As with all the lyrics on this record, I’m not going to profess to know to what they are all referring.  It’s not exactly clear to me, although the last stanza points in a direction- “All my little babes/Looking so so small/They’re all locked away/From the coup d’etat”

Hmmm.  And what’s this I hear, at the 3:13 mark?  Could that be, could it be, is it really…the unmistakable jangle of acoustic guitars?  It’s like hearing sleigh bells in July which, for fans of the holidays, is a joyous occasion.  


“I find myself swaying to it, like a punishing and very distorted love song at a middle-school dance…”



Bitcrushed bass.  I love love love a dirty, grimy synth bass.  And that’s how Cake starts.  It’s more down-tempo and groove-oriented in contrast to the opener.  The vocals stand out more here because there are fewer grinding higher-pitched to compete with in the mix, as well as a more subdued snare drum.  This also adds to the more subdued feel.  But the feel is sixteenth notes at this tempo, which adds nicely to the relentless drive.  This is also augmented by the vocal phrasing in the chorus, in which each phrase ends at the beginning of the next bar instead of cutting off earlier in its own measure.  Thus each line flows seamlessly into the next.  There is so much synthesizer ear candy in this track, especially after it gets going into the verses.  I’ve noticed on this album a big tendency towards double-tracked and wide-panned lead vocals, the former of which is very common but the latter is not.  I’m guessing this is to let the vocals have presence in the mix without having to directly overpower the drums.  Lyrically, it seems to be a re-interpretation of the Marie Antoinette trope just preceding the French Revolution and adapting it to something specific yet unnamed, but as I mentioned earlier I have no way of knowing for sure.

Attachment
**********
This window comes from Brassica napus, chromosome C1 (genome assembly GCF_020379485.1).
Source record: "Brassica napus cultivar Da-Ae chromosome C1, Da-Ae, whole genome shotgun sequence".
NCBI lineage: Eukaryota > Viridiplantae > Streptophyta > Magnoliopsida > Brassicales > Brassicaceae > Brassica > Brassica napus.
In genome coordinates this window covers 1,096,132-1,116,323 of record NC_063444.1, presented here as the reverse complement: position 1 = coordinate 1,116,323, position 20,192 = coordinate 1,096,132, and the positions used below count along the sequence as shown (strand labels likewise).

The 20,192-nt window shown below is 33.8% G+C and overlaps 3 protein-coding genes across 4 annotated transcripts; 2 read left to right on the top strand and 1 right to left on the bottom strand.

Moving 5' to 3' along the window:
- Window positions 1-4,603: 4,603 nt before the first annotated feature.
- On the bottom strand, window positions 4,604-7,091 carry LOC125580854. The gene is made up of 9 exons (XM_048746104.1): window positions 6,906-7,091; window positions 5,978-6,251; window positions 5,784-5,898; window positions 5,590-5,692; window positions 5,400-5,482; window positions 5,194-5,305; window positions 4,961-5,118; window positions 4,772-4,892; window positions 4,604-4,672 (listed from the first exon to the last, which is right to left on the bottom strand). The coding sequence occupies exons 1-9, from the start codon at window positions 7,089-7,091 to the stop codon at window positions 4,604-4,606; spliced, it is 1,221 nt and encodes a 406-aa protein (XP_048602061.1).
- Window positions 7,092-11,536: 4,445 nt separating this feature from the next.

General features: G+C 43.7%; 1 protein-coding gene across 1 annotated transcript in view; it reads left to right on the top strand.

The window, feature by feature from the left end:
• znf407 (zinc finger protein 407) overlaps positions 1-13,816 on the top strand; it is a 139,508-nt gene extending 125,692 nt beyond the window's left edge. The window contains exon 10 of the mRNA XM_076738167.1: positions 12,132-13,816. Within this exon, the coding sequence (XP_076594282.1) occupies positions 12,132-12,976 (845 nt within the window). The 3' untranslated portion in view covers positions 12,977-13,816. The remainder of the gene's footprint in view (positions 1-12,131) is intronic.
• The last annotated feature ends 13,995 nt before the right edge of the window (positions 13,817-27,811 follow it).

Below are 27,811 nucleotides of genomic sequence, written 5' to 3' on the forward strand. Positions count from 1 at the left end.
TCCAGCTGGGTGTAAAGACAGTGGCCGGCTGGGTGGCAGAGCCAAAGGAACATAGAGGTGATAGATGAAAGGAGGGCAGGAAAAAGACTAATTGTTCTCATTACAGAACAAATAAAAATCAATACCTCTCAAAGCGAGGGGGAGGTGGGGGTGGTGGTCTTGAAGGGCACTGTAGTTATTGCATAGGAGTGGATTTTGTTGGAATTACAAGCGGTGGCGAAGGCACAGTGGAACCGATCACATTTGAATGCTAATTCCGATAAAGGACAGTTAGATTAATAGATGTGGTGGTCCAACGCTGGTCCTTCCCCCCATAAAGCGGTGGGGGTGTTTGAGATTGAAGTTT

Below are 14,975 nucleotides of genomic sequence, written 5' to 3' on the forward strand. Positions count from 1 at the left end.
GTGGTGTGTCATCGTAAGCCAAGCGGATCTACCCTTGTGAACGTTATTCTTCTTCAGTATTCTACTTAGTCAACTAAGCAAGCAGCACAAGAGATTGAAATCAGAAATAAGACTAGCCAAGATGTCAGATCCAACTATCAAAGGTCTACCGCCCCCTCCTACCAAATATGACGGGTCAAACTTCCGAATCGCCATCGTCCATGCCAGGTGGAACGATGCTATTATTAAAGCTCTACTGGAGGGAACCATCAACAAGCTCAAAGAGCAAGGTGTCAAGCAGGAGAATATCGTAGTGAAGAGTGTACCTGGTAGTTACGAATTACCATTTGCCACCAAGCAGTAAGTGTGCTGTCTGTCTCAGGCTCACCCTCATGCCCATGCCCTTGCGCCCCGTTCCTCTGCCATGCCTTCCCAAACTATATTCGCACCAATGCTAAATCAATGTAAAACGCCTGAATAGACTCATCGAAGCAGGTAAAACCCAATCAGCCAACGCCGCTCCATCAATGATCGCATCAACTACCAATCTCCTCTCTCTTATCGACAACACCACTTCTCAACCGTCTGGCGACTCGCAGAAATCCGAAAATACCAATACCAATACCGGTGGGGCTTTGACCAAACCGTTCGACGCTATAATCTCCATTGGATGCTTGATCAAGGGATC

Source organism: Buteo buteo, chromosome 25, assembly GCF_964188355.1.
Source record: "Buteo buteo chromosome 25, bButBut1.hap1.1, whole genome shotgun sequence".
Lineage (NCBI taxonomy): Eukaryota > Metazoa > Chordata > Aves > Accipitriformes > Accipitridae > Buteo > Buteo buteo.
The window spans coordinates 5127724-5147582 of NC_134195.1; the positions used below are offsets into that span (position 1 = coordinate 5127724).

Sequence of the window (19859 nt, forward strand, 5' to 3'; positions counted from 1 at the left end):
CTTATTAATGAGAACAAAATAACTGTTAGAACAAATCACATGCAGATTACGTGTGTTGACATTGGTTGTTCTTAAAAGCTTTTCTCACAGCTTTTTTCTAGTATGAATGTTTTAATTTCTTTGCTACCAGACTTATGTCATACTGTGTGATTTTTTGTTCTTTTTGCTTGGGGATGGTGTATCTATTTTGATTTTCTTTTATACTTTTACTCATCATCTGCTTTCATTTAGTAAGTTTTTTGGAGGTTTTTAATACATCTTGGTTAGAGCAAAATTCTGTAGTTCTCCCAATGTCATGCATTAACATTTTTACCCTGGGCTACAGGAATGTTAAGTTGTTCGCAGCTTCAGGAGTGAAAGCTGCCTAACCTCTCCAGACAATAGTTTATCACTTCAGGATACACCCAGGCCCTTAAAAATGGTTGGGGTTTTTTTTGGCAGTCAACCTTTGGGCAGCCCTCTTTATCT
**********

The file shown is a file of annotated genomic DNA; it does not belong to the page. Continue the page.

Three-and-a-half seconds into Wasp Factory there is a two-second pause of complete silence.  A marching cyborg invasion for 3500 milliseconds and then *nothing.*  Every time it comes up I think my tablet has died.  Every time.  And then they march on.  They come back again after the toy piano starts.  This is modern-day cinema soundtrack stuff here, although the vocals seem a little too pushed-back in the mix.  They’re always borderline, I’ve noticed on this album, but I want them maybe about 1-1.5 dB higher.  It’s a minor note for an album about which I have few (if any) other notes.  This track could it be called the ballad??  It’s not a ballad, clearly, but does actually function as such in the musical context of the project.  It’s a slower tempo, there’s not real driving backbeat to lean on, and I find myself swaying to it, like a punishing and very distorted love song at a middle-school dance.  And I’m perfectly fine with this, it allows me to take a breath for a second and get a little closer to my dance partner.  Or my partner can grab me some punch while I vibe out here to this, eyes closed, drawing weird looks from the social studies teacher who thinks chaperone means morality police just because the lights are low and the cafeteria tables are pushed to the side and she’s missing an episode of Night Court at home.


6/8 is a versatile time signature.  It can be waltz, it can be flowing, it can be swaying, it can even be stately and triumphant if handled correctly.  Only Skin, the album’s closer, takes the stately approach; however, only portions of the track are in triple meter.  It flows back and forth from standard 4/4 to 6/8 in the different sections to give an even more epic feel, because the stately 6/8 sections stand out even more.  I really like this track a lot.  It feels like a great album closer.  The verses, which are in 4/4, are interesting because they are split in half.  The first halves have a flowing melody, and the second halves take directly from Local H’s “Bound For The Floor” (remember the ‘copacetic’ song from the 90’s?  Yeah, that one).  Which I’m actually pretty okay with, if only because I always really dug that tune.